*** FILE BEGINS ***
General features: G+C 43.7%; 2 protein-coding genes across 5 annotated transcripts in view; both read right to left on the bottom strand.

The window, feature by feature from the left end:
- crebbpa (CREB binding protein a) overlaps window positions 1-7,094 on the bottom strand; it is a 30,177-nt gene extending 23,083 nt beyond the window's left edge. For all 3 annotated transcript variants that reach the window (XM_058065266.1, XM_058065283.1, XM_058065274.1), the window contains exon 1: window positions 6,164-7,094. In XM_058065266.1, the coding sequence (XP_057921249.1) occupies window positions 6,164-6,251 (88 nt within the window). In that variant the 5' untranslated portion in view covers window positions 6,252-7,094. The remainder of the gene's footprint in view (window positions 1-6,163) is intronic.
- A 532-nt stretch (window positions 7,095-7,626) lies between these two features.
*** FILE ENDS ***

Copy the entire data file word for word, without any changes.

General features: G+C 43.7%; 2 protein-coding genes across 5 annotated transcripts in view; both read right to left on the bottom strand.

The window, feature by feature from the left end:
- crebbpa (CREB binding protein a) overlaps window positions 1-7,094 on the bottom strand; it is a 30,177-nt gene extending 23,083 nt beyond the window's left edge. For all 3 annotated transcript variants that reach the window (XM_058065266.1, XM_058065283.1, XM_058065274.1), the window contains exon 1: window positions 6,164-7,094. In XM_058065266.1, the coding sequence (XP_057921249.1) occupies window positions 6,164-6,251 (88 nt within the window). In that variant the 5' untranslated portion in view covers window positions 6,252-7,094. The remainder of the gene's footprint in view (window positions 1-6,163) is intronic.
- A 532-nt stretch (window positions 7,095-7,626) lies between these two features.